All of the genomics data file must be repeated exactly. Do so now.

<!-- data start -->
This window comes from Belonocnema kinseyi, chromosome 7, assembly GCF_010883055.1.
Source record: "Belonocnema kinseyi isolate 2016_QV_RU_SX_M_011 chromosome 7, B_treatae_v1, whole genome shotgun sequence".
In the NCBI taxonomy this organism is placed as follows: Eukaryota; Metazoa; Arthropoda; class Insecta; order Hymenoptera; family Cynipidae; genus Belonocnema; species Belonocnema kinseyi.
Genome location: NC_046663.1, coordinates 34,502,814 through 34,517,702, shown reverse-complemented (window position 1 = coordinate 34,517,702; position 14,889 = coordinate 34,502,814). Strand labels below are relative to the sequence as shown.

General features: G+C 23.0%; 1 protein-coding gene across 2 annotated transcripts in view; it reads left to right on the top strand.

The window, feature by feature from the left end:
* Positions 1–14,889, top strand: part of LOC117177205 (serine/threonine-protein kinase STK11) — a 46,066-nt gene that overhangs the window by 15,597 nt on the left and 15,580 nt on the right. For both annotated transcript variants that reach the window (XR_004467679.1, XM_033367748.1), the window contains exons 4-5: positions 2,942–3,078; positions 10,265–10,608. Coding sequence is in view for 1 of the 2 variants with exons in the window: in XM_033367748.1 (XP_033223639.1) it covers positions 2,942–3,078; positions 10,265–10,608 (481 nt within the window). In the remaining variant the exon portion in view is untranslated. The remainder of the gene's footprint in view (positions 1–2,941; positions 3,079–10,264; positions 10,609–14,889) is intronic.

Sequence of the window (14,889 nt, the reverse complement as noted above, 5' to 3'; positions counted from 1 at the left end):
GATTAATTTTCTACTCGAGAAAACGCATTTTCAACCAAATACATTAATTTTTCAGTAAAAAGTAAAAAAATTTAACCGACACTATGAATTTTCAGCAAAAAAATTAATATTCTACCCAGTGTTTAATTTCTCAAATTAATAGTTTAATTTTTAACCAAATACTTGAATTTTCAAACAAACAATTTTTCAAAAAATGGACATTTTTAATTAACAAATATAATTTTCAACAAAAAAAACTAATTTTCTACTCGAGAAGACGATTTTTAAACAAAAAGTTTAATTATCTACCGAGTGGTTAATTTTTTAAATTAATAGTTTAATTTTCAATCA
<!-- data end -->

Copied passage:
This window comes from Belonocnema kinseyi, chromosome 7, assembly GCF_010883055.1.
Source record: "Belonocnema kinseyi isolate 2016_QV_RU_SX_M_011 chromosome 7, B_treatae_v1, whole genome shotgun sequence".
In the NCBI taxonomy this organism is placed as follows: Eukaryota; Metazoa; Arthropoda; class Insecta; order Hymenoptera; family Cynipidae; genus Belonocnema; species Belonocnema kinseyi.
Genome location: NC_046663.1, coordinates 34,502,814 through 34,517,702, shown reverse-complemented (window position 1 = coordinate 34,517,702; position 14,889 = coordinate 34,502,814). Strand labels below are relative to the sequence as shown.

General features: G+C 23.0%; 1 protein-coding gene across 2 annotated transcripts in view; it reads left to right on the top strand.

The window, feature by feature from the left end:
* Positions 1–14,889, top strand: part of LOC117177205 (serine/threonine-protein kinase STK11) — a 46,066-nt gene that overhangs the window by 15,597 nt on the left and 15,580 nt on the right. For both annotated transcript variants that reach the window (XR_004467679.1, XM_033367748.1), the window contains exons 4-5: positions 2,942–3,078; positions 10,265–10,608. Coding sequence is in view for 1 of the 2 variants with exons in the window: in XM_033367748.1 (XP_033223639.1) it covers positions 2,942–3,078; positions 10,265–10,608 (481 nt within the window). In the remaining variant the exon portion in view is untranslated. The remainder of the gene's footprint in view (positions 1–2,941; positions 3,079–10,264; positions 10,609–14,889) is intronic.

Sequence of the window (14,889 nt, the reverse complement as noted above, 5' to 3'; positions counted from 1 at the left end):
GATTAATTTTCTACTCGAGAAAACGCATTTTCAACCAAATACATTAATTTTTCAGTAAAAAGTAAAAAAATTTAACCGACACTATGAATTTTCAGCAAAAAAATTAATATTCTACCCAGTGTTTAATTTCTCAAATTAATAGTTTAATTTTTAACCAAATACTTGAATTTTCAAACAAACAATTTTTCAAAAAATGGACATTTTTAATTAACAAATATAATTTTCAACAAAAAAAACTAATTTTCTACTCGAGAAGACGATTTTTAAACAAAAAGTTTAATTATCTACCGAGTGGTTAATTTTTTAAATTAATAGTTTAATTTTCAATCA